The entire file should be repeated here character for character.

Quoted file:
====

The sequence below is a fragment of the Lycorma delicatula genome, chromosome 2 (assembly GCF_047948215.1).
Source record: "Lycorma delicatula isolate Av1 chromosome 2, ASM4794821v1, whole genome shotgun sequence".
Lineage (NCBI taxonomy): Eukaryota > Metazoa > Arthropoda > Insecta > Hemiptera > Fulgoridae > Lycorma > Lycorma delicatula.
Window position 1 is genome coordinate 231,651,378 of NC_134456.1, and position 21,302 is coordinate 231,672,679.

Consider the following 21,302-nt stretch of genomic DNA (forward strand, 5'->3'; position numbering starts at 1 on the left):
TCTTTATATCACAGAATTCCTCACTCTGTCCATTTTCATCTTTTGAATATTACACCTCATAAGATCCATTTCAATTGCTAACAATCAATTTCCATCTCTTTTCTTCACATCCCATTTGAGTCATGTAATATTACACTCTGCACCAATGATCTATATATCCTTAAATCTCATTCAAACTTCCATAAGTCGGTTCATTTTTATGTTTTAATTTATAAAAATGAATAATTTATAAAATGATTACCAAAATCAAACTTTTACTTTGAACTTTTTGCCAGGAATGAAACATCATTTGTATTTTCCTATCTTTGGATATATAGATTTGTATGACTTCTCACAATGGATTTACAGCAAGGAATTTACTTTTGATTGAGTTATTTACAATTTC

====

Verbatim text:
The sequence below is a fragment of the Lycorma delicatula genome, chromosome 2 (assembly GCF_047948215.1).
Source record: "Lycorma delicatula isolate Av1 chromosome 2, ASM4794821v1, whole genome shotgun sequence".
Lineage (NCBI taxonomy): Eukaryota > Metazoa > Arthropoda > Insecta > Hemiptera > Fulgoridae > Lycorma > Lycorma delicatula.
Window position 1 is genome coordinate 231,651,378 of NC_134456.1, and position 21,302 is coordinate 231,672,679.

Consider the following 21,302-nt stretch of genomic DNA (forward strand, 5'->3'; position numbering starts at 1 on the left):
TCTTTATATCACAGAATTCCTCACTCTGTCCATTTTCATCTTTTGAATATTACACCTCATAAGATCCATTTCAATTGCTAACAATCAATTTCCATCTCTTTTCTTCACATCCCATTTGAGTCATGTAATATTACACTCTGCACCAATGATCTATATATCCTTAAATCTCATTCAAACTTCCATAAGTCGGTTCATTTTTATGTTTTAATTTATAAAAATGAATAATTTATAAAATGATTACCAAAATCAAACTTTTACTTTGAACTTTTTGCCAGGAATGAAACATCATTTGTATTTTCCTATCTTTGGATATATAGATTTGTATGACTTCTCACAATGGATTTACAGCAAGGAATTTACTTTTGATTGAGTTATTTACAATTTC